When you assess your own life, consider it with the eye of a gardener. Underneath the surface lies rich, fertile soil waiting to nurture the seeds you sow. Even more than you can imagine will grow there if given a chance.
The thing I miss most from home, is having a home.
Differ though we might with Christianity’s view of what precisely our souls need, it is hard to discredit the provocative underlying thesis, which seems no less relevant in the secular realm than in the religious one–that we have within us a precious, childlike, vulnerable core which we should nourish and nurture on its turbulent journey through life.
The eyes of love have 20/20 vision when focused on another, and become entirely blind when focused on ourselves.
Nearly all problems of human behavior stem from our failure to ensure that people live in environments that nurture their well-being.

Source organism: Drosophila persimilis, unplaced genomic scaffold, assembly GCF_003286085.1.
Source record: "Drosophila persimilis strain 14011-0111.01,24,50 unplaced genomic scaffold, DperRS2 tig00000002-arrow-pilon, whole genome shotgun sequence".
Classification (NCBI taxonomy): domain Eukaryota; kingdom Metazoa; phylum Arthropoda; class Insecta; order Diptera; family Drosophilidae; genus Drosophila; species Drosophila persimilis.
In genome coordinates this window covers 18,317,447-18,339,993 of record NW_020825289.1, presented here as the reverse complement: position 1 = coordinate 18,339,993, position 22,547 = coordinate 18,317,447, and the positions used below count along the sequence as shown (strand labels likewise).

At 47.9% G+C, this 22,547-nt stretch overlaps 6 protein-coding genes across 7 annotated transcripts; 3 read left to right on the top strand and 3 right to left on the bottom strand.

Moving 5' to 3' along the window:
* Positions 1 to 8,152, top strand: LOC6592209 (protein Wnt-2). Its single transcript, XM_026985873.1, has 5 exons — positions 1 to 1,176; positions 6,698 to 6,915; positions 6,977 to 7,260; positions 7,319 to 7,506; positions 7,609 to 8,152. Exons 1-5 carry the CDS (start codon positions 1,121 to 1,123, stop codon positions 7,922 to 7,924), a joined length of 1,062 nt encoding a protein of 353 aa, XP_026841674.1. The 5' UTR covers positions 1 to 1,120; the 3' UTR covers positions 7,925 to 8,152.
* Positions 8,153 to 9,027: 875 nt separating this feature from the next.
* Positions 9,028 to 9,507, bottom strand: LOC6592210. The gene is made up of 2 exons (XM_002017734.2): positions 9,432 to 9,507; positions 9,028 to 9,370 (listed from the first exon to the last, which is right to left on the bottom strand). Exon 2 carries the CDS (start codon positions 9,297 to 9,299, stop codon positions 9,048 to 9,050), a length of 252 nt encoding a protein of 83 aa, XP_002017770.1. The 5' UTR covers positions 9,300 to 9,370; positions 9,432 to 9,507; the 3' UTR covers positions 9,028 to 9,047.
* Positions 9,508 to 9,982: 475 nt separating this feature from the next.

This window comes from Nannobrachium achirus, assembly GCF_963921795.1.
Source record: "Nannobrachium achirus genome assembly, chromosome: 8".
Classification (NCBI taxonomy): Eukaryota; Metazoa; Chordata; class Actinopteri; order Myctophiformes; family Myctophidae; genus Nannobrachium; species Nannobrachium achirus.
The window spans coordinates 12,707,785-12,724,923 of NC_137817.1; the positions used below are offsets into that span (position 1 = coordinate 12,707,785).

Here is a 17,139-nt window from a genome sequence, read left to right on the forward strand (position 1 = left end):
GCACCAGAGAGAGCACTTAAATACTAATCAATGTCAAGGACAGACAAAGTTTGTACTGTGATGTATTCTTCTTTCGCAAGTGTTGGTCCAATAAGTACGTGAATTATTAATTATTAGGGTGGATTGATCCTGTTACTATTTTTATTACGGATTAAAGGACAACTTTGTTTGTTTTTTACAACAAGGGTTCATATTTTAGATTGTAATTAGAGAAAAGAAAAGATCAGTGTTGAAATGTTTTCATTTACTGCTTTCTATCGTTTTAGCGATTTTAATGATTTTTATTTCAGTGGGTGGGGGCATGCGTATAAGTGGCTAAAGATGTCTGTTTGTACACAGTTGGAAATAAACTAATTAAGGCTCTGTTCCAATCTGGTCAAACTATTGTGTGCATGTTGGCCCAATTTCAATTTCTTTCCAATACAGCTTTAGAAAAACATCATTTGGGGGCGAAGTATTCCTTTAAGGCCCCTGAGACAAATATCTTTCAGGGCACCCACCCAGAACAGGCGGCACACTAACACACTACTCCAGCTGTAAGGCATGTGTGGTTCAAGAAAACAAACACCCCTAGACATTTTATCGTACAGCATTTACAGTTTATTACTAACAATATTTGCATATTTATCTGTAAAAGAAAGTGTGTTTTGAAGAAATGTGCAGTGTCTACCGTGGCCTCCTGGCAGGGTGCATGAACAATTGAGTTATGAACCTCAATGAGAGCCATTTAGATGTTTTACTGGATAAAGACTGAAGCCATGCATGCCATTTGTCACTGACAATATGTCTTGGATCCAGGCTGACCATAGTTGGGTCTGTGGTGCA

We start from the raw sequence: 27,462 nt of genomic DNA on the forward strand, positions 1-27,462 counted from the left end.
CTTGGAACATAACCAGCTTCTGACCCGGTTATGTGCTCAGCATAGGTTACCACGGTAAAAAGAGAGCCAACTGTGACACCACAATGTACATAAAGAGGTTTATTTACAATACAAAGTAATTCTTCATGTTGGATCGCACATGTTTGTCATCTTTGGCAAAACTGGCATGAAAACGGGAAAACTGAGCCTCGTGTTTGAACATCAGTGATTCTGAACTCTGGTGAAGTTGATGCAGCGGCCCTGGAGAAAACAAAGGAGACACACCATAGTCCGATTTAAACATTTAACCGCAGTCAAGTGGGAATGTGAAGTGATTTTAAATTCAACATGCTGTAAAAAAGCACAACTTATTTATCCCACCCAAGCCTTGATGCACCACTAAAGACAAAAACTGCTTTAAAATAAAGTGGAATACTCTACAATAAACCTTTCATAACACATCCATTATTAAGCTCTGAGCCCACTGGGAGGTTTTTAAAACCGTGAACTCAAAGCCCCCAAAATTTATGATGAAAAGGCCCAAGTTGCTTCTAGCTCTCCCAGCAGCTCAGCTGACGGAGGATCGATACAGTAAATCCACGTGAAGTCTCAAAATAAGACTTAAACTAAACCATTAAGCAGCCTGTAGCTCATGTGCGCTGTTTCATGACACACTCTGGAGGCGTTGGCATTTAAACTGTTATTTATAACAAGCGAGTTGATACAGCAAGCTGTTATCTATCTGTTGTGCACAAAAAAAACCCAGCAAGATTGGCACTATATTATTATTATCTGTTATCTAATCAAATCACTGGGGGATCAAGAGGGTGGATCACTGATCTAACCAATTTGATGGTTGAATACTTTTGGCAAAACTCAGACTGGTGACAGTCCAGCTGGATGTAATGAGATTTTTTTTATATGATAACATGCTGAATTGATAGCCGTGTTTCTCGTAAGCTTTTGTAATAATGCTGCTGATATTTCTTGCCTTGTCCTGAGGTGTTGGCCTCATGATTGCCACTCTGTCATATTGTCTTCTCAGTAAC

It’s common to reject or punish yourself when you’ve been rejected by others. When you experience disappointment from the way your family or others treat you, that’s the time to take special care of yourself. What are you doing to nurture yourself? What are you doing to protect yourself? Find a healthy way to express your pain.
Leaders do not conform; they reform. If you conform, you are nurturing mediocrity. If you reform, you are breeding change.
Technologies of the soul tend to be simple, bodily, slow and related to the heart as much as the mind. Everything around us tells us we should be mechanically sophisticated, electronic, quick, and informational in our expressiveness – an exact antipode to the virtues of the soul. It is no wonder, then, that in an age of telecommunications – which, by the way, literally means “distant connections” – we suffer symptoms of the loss of soul. We are being urged from every side to become efficient rather than intimate.